Award Date

12-1-2016

Degree Type

Dissertation

Degree Name

Doctor of Philosophy (PhD)

Department

Civil and Environmental Engineering and Construction

First Committee Member

Alexander Paz

Second Committee Member

Mohamed Kaseko

Third Committee Member

Moses Karakouzian

Fourth Committee Member

Hualiang Teng

Fifth Committee Member

Brendan Morris

Number of Pages

150

Abstract

Currently, there are both methodological and practical barriers that together preclude a substantial use of theoretically sound approaches, such as the ones recommended by the Highway Safety Manual (HSM), for traffic safety management. Although the state-of-the-art provides theoretically sound approaches such as the Empirical Bayes method, there are still various important capabilities missing. Methodological barriers include among others (i) lack of a theoretically sound approach for corridor-level network screening, (ii) lack of a comprehensive approach for estimation of Safety Performance Functions based on a simultaneous consideration of both crash patterns and associated explanatory variables, and (iii) lack of theoretically sound methods to forecast crash patterns at the regional level. In addition, the use of existing theoretically sound approaches such as the ones recommended by the HSM are associated with important practical barriers including 1) significant data integration requirements, 2) a special schema is needed to enable analysis using specialized software, 3) time-consuming and intensive processes are involved, 4) substantial technical knowledge is needed, 5) visualization capabilities are limited, and 6) coordination across various data owners is required.

Considering the above barriers, most practitioners use theoretically unsound methodologies to perform traffic safety analyses for highway safety improvement programs. This research proposes a single comprehensive framework to address all the above barriers to enable the use of theoretically sound methodologies for network wide traffic safety analyses. The proposed framework provides access through a single platform, Business Intelligence (BI), to theoretically sound methods and associated algorithms, data management and integration tools, and visualization capabilities. That is, the proposed BI framework provides methods and mechanisms to integrate and process data, generate advanced and theoretically sound analytics, and visualize results through intuitive and interactive web-based dashboards and maps.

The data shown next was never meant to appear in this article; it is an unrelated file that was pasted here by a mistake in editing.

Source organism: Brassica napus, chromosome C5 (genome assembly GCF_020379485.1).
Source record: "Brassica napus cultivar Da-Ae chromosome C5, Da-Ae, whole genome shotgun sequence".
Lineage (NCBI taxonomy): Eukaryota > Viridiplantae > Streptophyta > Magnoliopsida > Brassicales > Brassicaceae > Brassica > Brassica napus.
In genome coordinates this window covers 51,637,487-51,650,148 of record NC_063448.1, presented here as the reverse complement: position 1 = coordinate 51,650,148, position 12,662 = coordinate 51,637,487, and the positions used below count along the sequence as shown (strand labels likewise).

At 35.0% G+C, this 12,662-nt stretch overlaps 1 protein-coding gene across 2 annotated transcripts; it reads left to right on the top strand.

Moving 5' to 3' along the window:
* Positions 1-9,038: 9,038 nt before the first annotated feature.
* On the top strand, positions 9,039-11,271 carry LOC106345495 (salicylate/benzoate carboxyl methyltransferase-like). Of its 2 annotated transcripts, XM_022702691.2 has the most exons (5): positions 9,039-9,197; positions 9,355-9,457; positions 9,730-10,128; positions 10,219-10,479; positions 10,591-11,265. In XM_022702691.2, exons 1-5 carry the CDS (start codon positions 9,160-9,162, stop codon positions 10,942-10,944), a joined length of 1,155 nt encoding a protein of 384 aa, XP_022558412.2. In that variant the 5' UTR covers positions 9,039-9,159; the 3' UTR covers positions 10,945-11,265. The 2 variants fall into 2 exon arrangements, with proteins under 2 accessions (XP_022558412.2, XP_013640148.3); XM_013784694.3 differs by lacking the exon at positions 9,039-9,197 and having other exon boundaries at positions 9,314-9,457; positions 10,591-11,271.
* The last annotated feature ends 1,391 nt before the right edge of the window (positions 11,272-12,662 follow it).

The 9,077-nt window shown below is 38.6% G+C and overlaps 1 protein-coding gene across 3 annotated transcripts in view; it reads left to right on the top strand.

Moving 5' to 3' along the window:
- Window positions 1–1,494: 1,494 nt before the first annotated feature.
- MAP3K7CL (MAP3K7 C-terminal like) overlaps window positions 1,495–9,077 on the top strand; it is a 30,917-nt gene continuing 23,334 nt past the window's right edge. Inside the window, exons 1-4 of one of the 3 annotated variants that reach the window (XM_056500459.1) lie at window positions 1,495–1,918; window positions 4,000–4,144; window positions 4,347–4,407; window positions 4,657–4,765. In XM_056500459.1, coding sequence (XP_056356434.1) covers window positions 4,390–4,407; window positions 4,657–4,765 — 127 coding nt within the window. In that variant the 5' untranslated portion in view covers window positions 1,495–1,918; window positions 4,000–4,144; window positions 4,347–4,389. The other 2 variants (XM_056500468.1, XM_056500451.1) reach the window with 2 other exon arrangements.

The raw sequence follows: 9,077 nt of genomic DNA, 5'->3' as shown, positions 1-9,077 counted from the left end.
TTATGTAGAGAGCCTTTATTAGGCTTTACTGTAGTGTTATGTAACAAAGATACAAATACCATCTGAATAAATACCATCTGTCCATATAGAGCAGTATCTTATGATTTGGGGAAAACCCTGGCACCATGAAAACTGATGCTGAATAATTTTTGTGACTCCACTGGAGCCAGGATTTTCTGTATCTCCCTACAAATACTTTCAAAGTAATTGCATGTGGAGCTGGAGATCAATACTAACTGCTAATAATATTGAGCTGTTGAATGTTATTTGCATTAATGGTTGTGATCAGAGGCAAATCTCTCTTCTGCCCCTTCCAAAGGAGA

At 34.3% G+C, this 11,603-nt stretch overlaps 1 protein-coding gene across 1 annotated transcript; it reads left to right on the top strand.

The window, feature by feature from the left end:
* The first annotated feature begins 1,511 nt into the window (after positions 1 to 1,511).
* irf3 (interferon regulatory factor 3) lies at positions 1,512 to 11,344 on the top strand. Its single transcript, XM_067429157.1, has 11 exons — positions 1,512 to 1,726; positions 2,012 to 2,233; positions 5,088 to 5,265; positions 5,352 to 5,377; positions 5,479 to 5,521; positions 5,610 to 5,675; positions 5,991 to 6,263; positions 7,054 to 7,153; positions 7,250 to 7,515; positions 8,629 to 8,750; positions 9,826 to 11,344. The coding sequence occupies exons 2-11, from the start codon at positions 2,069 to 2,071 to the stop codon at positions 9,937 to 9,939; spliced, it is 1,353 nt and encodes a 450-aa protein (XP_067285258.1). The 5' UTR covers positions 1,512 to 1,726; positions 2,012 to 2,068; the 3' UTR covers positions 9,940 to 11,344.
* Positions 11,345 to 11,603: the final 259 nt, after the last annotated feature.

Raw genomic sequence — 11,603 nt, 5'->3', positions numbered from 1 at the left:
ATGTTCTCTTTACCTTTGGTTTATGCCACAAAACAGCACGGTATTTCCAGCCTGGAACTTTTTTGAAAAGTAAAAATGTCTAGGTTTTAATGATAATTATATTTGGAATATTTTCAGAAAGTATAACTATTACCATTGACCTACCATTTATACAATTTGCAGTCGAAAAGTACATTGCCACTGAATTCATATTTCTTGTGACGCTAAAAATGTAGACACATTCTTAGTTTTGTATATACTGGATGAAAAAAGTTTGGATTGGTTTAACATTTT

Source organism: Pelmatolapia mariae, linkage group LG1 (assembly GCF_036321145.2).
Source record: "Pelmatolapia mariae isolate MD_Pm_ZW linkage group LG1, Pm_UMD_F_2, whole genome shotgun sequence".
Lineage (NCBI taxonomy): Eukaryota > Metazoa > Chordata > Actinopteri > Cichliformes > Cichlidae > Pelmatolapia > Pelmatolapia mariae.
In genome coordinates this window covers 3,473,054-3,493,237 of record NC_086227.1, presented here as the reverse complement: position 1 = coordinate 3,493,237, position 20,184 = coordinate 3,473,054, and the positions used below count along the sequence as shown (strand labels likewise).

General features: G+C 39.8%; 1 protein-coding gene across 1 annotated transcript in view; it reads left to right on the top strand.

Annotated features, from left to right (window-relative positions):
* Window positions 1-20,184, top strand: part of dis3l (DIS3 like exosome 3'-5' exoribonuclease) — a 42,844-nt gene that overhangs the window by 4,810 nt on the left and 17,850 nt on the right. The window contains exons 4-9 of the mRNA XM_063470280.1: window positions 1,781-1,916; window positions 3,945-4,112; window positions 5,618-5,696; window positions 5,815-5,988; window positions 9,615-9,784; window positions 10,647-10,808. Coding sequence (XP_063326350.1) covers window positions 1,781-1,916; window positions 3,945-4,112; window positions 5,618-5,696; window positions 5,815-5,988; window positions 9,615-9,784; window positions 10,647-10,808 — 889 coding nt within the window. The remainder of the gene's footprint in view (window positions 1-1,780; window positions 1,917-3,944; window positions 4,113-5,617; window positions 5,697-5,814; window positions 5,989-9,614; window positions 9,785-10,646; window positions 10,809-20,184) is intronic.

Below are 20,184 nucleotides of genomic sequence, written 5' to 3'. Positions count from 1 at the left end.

The proposed BI framework integrates data using Extract-Load-Transform process and creates a traffic safety data warehouse. Algorithms are implemented to use the data warehouse for network screening analysis of roadway segments, intersections, ramps, and corridors. The methodology proposed and implemented here for corridor-level network screening represents an important expansion to the existing methods recommended by the HSM. Corridor-level network screening is important for decision makers because it enables to rank corridors rather than sites so as to provide homogenous infrastructure to minimize changes within relatively short distances. Improvements are recommended for long sections of roadways that could include multiple sites with the potential for safety improvements. Existing corridor screening methodologies use observed crash frequency as a performance measure which does not consider regression-to-the-mean bias. The proposed methodology uses expected crash frequency as a performance measure and searches corridors using a sliding window mechanism which addresses crash location reporting errors by considering the same section of roadway multiple times using overlapping windows.